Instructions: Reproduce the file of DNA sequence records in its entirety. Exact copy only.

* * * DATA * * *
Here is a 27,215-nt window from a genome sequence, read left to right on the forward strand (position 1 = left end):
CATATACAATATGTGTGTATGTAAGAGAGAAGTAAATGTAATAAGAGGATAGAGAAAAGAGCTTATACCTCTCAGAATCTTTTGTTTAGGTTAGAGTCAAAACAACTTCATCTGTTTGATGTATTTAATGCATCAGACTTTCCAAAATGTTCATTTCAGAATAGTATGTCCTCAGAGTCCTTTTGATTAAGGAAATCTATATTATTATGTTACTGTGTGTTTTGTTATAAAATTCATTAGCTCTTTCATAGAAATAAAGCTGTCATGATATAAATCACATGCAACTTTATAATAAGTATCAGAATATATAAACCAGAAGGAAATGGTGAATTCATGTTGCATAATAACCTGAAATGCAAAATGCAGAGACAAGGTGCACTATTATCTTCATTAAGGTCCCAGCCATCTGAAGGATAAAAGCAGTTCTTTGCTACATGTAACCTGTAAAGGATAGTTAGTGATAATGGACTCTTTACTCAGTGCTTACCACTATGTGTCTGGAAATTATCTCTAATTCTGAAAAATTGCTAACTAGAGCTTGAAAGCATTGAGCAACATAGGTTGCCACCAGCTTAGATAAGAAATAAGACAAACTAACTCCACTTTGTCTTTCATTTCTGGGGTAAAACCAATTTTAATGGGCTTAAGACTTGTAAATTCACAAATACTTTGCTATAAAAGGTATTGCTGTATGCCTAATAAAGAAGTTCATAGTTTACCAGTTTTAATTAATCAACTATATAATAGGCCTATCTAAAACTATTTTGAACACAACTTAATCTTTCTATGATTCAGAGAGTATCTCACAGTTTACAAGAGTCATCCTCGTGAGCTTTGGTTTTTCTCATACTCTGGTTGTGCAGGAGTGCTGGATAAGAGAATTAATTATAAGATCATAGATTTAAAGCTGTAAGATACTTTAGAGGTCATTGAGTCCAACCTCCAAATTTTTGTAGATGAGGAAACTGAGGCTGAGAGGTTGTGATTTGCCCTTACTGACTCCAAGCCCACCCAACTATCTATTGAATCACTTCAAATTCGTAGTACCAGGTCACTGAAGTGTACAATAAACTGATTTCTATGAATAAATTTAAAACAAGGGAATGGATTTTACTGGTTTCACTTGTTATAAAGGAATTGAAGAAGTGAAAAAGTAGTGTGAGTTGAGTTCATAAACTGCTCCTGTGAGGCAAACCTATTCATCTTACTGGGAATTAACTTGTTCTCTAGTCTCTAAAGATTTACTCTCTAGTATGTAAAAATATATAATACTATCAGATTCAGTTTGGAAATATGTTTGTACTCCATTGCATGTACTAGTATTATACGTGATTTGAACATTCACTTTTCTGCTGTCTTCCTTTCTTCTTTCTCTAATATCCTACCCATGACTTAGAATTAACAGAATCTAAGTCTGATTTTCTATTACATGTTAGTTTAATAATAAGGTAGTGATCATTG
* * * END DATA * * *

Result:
Here is a 27,215-nt window from a genome sequence, read left to right on the forward strand (position 1 = left end):
CATATACAATATGTGTGTATGTAAGAGAGAAGTAAATGTAATAAGAGGATAGAGAAAAGAGCTTATACCTCTCAGAATCTTTTGTTTAGGTTAGAGTCAAAACAACTTCATCTGTTTGATGTATTTAATGCATCAGACTTTCCAAAATGTTCATTTCAGAATAGTATGTCCTCAGAGTCCTTTTGATTAAGGAAATCTATATTATTATGTTACTGTGTGTTTTGTTATAAAATTCATTAGCTCTTTCATAGAAATAAAGCTGTCATGATATAAATCACATGCAACTTTATAATAAGTATCAGAATATATAAACCAGAAGGAAATGGTGAATTCATGTTGCATAATAACCTGAAATGCAAAATGCAGAGACAAGGTGCACTATTATCTTCATTAAGGTCCCAGCCATCTGAAGGATAAAAGCAGTTCTTTGCTACATGTAACCTGTAAAGGATAGTTAGTGATAATGGACTCTTTACTCAGTGCTTACCACTATGTGTCTGGAAATTATCTCTAATTCTGAAAAATTGCTAACTAGAGCTTGAAAGCATTGAGCAACATAGGTTGCCACCAGCTTAGATAAGAAATAAGACAAACTAACTCCACTTTGTCTTTCATTTCTGGGGTAAAACCAATTTTAATGGGCTTAAGACTTGTAAATTCACAAATACTTTGCTATAAAAGGTATTGCTGTATGCCTAATAAAGAAGTTCATAGTTTACCAGTTTTAATTAATCAACTATATAATAGGCCTATCTAAAACTATTTTGAACACAACTTAATCTTTCTATGATTCAGAGAGTATCTCACAGTTTACAAGAGTCATCCTCGTGAGCTTTGGTTTTTCTCATACTCTGGTTGTGCAGGAGTGCTGGATAAGAGAATTAATTATAAGATCATAGATTTAAAGCTGTAAGATACTTTAGAGGTCATTGAGTCCAACCTCCAAATTTTTGTAGATGAGGAAACTGAGGCTGAGAGGTTGTGATTTGCCCTTACTGACTCCAAGCCCACCCAACTATCTATTGAATCACTTCAAATTCGTAGTACCAGGTCACTGAAGTGTACAATAAACTGATTTCTATGAATAAATTTAAAACAAGGGAATGGATTTTACTGGTTTCACTTGTTATAAAGGAATTGAAGAAGTGAAAAAGTAGTGTGAGTTGAGTTCATAAACTGCTCCTGTGAGGCAAACCTATTCATCTTACTGGGAATTAACTTGTTCTCTAGTCTCTAAAGATTTACTCTCTAGTATGTAAAAATATATAATACTATCAGATTCAGTTTGGAAATATGTTTGTACTCCATTGCATGTACTAGTATTATACGTGATTTGAACATTCACTTTTCTGCTGTCTTCCTTTCTTCTTTCTCTAATATCCTACCCATGACTTAGAATTAACAGAATCTAAGTCTGATTTTCTATTACATGTTAGTTTAATAATAAGGTAGTGATCATTG